But if one does believe, such a person has the right to order his or her life in accord with religious truths, without undue coercion from any human agent, especially government, and to do so in community with others.
An Institutional Right
Religious liberty therefore includes the rights of churches, synagogues, mosques, temples, and other houses of worship not only to exist, but also to flourish. Given the importance of religion in the founding, houses of worship have historically been given privileges, such as tax exemptions, that encourage their building and their growth.
Religious freedom also includes the right of individuals and communities to create and operate religious institutions such as homes for the poor, the aged, and the dying; medical clinics and hospitals; primary and secondary schools; colleges and universities; services for immigrants; soup kitchens; food pantries; adoption and foster care agencies; drug rehabilitation centers, and the like. Without such private religious institutions, which generally provide services for all of us, American civil society would be a mere shadow of what it is today.
Religious liberty also includes the rights of faith-based businesses to operate according to the fundamental beliefs of their owners. For-profit businesses are also subject to regulation by governments, and in recent years conflicts have arisen between the rights of customers and those of faith-based business owners.
These conflicts have raised several questions, especially whether such business owners should be coerced to provide their services to same-sex couples for their wedding ceremonies. In general, coercion should not be applied in such matters, particularly when the services sought are easily available from other businesses willing to provide them. Unfortunately, some state governments and political groups have sought to coerce such businesses into financial ruin or to demonize them as haters and bigots. Whatever one’s views on same-sex marriage, these methods are bad for religious freedom and bad for America.
A Private and Public Right
Finally, religious freedom includes the right of religious individuals, institutions, and communities to express religious truths in their private lives, and to bring those truths into political life through their respective claims about justice, peace, equality, and freedom, and to seek the agreement of their fellow citizens on a basis equal to all others in society. This dimension of religious freedom is captured in the phrase: free exercise equality.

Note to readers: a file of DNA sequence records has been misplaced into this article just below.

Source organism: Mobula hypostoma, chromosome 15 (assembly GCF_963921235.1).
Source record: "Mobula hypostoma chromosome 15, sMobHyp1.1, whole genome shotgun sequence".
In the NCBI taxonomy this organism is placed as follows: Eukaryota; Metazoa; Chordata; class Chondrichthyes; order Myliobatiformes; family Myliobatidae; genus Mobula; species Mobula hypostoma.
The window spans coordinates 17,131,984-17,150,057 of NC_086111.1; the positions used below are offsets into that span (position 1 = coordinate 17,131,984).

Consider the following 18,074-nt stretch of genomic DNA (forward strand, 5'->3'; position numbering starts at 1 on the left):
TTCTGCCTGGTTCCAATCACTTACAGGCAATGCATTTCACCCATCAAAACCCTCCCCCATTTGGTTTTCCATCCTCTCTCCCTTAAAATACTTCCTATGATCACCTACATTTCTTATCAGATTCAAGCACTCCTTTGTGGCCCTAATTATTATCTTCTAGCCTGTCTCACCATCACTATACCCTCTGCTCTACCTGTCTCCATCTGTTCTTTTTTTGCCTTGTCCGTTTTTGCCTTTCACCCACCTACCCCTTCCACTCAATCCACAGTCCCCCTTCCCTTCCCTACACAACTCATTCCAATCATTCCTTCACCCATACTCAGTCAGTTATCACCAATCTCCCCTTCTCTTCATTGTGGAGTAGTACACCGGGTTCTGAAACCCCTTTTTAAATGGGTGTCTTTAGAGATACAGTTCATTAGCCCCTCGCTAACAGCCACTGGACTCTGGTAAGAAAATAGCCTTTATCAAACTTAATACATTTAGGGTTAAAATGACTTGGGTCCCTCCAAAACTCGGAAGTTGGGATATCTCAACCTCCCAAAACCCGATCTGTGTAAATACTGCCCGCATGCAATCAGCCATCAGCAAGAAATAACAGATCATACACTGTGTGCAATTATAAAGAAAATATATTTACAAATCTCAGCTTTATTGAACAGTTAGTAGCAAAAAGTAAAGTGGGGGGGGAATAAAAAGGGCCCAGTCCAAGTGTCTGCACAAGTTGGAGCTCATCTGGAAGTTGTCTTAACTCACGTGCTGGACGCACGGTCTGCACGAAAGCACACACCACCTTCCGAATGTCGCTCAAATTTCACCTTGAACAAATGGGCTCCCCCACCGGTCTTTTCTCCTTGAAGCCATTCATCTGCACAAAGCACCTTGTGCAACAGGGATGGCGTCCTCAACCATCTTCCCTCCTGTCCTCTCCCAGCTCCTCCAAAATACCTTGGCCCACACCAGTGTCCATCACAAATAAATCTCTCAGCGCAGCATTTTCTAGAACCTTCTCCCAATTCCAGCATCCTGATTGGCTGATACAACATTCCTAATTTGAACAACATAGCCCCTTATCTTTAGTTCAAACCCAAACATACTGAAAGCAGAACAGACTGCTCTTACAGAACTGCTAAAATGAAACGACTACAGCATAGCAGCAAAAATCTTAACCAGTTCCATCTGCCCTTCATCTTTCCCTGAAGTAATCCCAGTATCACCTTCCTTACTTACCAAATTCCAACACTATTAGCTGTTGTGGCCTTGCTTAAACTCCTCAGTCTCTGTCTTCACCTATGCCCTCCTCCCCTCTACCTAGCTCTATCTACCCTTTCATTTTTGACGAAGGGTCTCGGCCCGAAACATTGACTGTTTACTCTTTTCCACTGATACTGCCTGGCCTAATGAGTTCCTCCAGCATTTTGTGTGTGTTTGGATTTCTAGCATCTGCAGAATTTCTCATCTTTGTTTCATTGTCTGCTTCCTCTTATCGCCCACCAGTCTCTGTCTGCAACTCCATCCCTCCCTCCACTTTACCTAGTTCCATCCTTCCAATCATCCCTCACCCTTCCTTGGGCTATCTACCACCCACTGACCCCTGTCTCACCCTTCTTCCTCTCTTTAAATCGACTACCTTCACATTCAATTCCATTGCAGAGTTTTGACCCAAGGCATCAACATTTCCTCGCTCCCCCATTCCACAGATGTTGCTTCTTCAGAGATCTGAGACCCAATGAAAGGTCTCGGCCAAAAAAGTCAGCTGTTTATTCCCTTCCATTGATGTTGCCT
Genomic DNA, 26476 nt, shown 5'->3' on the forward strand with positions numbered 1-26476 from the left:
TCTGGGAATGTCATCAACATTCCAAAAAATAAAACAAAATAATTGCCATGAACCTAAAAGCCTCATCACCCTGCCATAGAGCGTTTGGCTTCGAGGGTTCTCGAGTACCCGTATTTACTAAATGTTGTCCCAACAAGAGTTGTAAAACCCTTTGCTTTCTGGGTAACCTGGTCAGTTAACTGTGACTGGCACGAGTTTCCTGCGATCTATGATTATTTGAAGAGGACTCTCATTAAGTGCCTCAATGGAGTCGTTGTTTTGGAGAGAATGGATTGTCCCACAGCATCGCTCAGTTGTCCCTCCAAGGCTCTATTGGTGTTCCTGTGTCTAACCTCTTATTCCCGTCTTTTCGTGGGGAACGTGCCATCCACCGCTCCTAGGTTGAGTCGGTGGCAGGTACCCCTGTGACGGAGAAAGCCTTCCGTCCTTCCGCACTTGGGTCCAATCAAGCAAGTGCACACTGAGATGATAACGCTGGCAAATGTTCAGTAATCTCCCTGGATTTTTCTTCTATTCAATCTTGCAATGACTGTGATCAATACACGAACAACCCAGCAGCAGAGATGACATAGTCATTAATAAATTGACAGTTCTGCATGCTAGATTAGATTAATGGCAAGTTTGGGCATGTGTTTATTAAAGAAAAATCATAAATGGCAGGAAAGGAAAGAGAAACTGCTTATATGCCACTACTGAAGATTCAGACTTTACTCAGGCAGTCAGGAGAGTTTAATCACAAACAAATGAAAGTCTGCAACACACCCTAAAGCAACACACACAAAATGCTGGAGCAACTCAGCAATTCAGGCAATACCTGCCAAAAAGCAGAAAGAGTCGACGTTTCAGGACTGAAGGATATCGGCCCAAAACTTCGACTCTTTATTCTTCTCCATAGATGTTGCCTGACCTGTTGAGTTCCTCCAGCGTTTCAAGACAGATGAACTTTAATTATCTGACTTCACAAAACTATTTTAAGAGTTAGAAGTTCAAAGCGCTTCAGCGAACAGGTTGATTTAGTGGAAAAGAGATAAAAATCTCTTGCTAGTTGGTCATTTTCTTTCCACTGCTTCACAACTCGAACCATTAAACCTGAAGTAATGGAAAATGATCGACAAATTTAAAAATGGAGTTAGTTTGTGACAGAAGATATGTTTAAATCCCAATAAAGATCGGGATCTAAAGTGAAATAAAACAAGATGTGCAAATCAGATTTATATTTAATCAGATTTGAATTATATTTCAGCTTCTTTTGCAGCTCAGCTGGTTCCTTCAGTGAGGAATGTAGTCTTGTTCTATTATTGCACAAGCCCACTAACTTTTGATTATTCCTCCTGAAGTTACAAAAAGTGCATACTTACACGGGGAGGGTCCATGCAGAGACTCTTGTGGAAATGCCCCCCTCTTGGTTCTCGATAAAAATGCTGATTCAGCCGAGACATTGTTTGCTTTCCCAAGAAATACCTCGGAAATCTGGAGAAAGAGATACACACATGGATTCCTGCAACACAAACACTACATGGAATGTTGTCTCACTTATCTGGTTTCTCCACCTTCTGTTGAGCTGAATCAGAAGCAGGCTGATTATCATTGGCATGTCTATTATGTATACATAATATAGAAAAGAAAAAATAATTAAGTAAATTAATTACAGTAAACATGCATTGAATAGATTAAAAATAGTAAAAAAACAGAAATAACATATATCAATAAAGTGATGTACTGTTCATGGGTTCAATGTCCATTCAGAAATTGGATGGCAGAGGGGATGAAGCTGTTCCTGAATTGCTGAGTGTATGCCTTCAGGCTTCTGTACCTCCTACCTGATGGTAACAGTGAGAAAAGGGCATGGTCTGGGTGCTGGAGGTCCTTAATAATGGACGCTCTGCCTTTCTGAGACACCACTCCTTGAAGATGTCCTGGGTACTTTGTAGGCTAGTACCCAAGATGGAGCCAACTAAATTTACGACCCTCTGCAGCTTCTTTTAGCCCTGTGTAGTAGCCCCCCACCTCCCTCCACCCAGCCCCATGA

A Capacious but Limited Right
The limits on religious freedom are, as indicated in the discussion of same-sex marriage, a source of growing disagreement in America. But some limits are clear. Religious freedom does not provide any protection for violence or coercion in the name of religion. Nor can any religion seek a monopoly through the law, which is why the Founders prohibited a federal establishment of religion in the First Amendment. State establishments continued to exist, but disappeared by the 1830s as states gradually accepted the Founders’ premise: state control of religion, and the coercion of conscience that inevitably results, is bad for religion and therefore bad for America.
Beyond America’s Shores: the Stakes Are High
The world is experiencing a growing global crisis of religious freedom. Violent religious persecution, severe government restrictions, and rising social hostilities challenge religious freedom in every region of the world.
The global crisis makes it all the more imperative that the United States retrieve its historic understanding of the importance of religious freedom for the affirmation of human dignity, and for the flourishing of human beings and the societies in which they live. If the precious right of religious freedom is damaged or lost in America, where else can it be retrieved? What country at this point in history will defend the right of religious liberty for everyone, everywhere, if America does not?
1 The chairman’s statement is found on page 29 of the Commission’s report, Peaceful Coexistence: Reconciling Nondiscrimination Principles with Civil Liberties, September 2016, https://www.usccr.gov/pubs/docs/Peaceful-Coexistence-09-07-16.PDF.